The mystery of the Chivo wallet persists. And Bitso comes into the picture as part of a more credible report confirmed through official channels. It seems like NewsBTC was right to doubt Forbes’s article about BitGo being behind the Chivo wallet. This Reuters report, on the other hand, comes with specific information and quotes confirming the news. For example:
“We are looking forward to working with El Salvador in an initiative that will transform payment structures and increase financial inclusion in the country,”said Santiago Alvarado, vice-president of Bitso for Business.
Even that could be considered evasive, it doesn’t refer to the Chivo wallet specifically. This chunky bit of information, on the other hand, leaves little to the imagination.
“Bitso said it will work with Silvergate Bank, a U.S. federally-regulated and California state-chartered bank, to facilitate transactions in U.S. dollars.”
The language suggests they’re talking business.
If Bitso Is Behind The Wallet, What’s The Deal With BitGo?
On the other hand, in the BitGo report, the language suggested otherwise. The quote from BitGo’s CEO was non-comital and it all sounded like a paid press release. NewsBTC questioned:
“The most worrying sentence, however, is “Forbes has learned El Salvador appears to have tapped…” They’re not committing to anything here. It “appears” this way, but nothing is certain.”
However, could both companies be involved? Reuters says Bitso will be “the core service provider for Chivo.” Forbes said that BitGo would “provide Chivo’s wallet infrastructure and security platform.” Are both of these statements contradictory? Or are both of these giant companies behind the controversial Chivo wallet?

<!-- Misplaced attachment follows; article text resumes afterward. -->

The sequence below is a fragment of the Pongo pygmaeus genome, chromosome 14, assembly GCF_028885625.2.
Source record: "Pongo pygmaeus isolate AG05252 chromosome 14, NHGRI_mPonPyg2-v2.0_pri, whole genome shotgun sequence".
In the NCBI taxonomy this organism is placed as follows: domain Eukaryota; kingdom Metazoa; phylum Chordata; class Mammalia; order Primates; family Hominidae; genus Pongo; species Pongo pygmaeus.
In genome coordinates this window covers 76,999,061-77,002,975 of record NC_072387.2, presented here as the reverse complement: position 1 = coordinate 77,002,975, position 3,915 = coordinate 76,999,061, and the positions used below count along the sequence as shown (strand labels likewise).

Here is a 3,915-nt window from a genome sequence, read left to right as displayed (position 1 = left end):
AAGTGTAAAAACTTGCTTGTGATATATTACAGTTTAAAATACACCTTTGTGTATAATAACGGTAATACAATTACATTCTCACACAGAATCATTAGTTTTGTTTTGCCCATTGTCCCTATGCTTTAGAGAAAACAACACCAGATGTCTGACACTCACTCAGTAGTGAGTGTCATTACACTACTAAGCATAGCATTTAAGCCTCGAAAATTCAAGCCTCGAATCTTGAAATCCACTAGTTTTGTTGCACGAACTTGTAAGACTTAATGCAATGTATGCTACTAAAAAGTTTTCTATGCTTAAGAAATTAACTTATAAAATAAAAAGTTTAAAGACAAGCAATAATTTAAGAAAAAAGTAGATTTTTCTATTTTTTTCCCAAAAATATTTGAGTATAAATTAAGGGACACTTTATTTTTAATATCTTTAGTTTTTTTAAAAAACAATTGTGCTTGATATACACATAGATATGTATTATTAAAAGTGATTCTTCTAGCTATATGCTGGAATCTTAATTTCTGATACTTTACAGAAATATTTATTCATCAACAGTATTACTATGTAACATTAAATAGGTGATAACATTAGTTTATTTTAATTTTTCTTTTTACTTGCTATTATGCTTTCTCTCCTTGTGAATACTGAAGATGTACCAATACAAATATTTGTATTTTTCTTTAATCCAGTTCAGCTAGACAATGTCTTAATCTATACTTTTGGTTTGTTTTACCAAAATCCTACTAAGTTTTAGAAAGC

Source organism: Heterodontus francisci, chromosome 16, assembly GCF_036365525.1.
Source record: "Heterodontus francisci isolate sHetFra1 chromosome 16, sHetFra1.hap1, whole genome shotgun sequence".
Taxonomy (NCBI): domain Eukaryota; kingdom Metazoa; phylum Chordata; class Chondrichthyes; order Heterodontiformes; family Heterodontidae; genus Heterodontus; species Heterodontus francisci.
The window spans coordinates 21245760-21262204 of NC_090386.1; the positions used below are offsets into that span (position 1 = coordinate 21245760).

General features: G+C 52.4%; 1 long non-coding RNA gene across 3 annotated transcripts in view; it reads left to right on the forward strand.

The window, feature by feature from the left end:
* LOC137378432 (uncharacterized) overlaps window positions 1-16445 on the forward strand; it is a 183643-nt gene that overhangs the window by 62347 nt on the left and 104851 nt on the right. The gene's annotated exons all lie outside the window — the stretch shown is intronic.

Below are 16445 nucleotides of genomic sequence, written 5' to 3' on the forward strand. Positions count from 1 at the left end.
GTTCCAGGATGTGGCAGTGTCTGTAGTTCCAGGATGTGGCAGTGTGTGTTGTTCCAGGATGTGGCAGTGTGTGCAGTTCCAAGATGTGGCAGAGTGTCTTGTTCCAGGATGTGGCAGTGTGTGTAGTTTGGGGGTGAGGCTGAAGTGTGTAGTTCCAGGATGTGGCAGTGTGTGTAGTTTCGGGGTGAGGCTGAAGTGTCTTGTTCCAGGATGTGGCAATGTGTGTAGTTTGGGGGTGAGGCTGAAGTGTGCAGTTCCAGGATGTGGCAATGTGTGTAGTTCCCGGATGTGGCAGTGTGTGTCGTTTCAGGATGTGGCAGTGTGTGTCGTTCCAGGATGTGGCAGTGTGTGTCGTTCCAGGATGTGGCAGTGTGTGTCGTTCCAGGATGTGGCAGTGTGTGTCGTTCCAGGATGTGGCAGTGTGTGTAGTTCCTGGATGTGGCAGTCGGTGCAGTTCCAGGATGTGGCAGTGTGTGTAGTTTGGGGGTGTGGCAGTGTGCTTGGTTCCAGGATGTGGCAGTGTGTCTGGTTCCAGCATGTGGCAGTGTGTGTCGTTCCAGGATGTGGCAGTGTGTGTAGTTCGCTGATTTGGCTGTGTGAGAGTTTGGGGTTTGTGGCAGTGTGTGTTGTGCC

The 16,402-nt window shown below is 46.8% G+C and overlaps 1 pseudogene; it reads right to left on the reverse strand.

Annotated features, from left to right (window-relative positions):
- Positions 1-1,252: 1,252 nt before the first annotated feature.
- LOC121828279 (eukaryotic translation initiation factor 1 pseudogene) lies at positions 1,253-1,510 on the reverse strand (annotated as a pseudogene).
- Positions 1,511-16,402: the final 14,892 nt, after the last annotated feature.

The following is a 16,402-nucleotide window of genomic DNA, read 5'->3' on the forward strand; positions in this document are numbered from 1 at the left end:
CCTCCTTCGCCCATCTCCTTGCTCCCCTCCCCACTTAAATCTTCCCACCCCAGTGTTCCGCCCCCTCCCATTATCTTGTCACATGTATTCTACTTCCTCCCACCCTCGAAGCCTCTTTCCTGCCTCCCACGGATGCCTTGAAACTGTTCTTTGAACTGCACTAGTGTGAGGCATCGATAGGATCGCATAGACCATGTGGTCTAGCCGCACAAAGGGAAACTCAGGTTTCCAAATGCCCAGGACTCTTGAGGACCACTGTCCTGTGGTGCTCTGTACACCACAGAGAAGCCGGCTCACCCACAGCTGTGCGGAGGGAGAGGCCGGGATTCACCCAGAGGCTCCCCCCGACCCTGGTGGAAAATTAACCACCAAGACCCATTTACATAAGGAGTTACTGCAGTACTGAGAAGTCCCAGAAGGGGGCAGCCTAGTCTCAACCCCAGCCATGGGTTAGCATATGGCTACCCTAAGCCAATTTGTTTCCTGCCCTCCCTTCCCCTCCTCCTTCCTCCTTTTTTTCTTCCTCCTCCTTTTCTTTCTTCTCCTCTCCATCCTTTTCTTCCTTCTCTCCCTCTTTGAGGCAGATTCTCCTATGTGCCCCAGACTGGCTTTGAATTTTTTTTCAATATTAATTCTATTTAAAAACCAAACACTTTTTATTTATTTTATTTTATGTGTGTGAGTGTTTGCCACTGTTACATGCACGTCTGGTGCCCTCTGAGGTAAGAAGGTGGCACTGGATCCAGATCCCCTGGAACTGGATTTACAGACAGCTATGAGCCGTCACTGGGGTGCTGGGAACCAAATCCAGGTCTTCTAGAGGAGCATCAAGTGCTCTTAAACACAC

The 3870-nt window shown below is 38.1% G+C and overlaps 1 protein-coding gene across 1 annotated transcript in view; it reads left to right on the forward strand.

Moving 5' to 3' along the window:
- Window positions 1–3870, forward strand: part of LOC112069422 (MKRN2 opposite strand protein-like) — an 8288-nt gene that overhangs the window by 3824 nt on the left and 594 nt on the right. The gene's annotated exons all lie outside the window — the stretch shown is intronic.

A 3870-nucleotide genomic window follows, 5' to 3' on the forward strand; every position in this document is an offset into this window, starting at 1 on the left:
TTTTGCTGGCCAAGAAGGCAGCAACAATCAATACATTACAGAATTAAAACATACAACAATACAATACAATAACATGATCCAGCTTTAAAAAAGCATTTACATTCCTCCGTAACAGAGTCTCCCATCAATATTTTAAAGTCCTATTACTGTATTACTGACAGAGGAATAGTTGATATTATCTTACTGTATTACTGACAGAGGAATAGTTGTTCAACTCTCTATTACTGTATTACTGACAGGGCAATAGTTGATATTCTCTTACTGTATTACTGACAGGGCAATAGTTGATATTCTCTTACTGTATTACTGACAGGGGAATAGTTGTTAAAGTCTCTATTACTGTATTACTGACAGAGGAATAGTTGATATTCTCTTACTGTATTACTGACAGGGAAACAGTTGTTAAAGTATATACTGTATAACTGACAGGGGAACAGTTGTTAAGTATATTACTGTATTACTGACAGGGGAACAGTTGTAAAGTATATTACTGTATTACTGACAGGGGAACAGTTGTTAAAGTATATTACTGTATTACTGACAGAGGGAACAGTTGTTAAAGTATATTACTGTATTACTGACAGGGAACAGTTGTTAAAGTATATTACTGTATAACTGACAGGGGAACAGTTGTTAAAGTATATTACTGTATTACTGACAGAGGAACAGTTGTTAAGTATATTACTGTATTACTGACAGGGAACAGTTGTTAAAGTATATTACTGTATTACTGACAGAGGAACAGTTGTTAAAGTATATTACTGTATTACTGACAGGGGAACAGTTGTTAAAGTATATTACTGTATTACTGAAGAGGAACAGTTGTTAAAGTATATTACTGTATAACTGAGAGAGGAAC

A funny detail is that Bitso’s name was present in the leak of the Chivo wallet’s architecture that our sister site Bitcoinist reported on. BitGo’s name wasn’t. And Athena was at the center of the whole operation. Still, it’s a funny detail.
One thing’s for sure, Strike seems to be completely out of the picture. In a recent Twitter thread, Strike’s CEO Jack Mallers clearly said “Strike has no business relationship with Chivo wallet or any of their ATMs.”
Mallers seems to be perfectly fine with the situation. “With the Bitcoin network, there is one singular, open standard for the world,” he says later on in the thread.
Remittances Are The Key
In the days prior to the Bitcoin Law coming into effect, Bitcoinist quoted the executive president of the Central American Bank for Economic Integration, Dante Mossi. He said their eyes were on remittances and that:
“Guatemala, Honduras and El Salvador are the countries that would have the most to gain if the adoption of bitcoin lowered the cost of sending remittances.” All countries in his organization’s area of influence.
Instead of focusing on how much Salvadorans are going to get back, a recent report about how much Western Union is going to lose with El Salvador’s Bitcoin move recently made the news. About it, Bitcoinist said:
“With bitcoin though, the middleman, in this case, Western Union and the likes, are completely removed from the process. The funds sent go directly to the recipient without the need for a processing fee to a third party. It is estimated that these remittance companies are set to lose about $400 million a year when remittances are routed through bitcoin instead.”
As it turns out, remittances are Bitso ’s specialty. The company processed “more than $1.2 billion in remittances between the United States and Mexico in 2020.” In the article, Reuters quotes Santiago Alvarado again:
“As the leading crypto exchange in the region, we are thrilled to bring our experience in remittances and in secure and low-friction financial services to Salvadorans.”
So, this all makes sense. Still, the mystery of the Chivo wallet continues.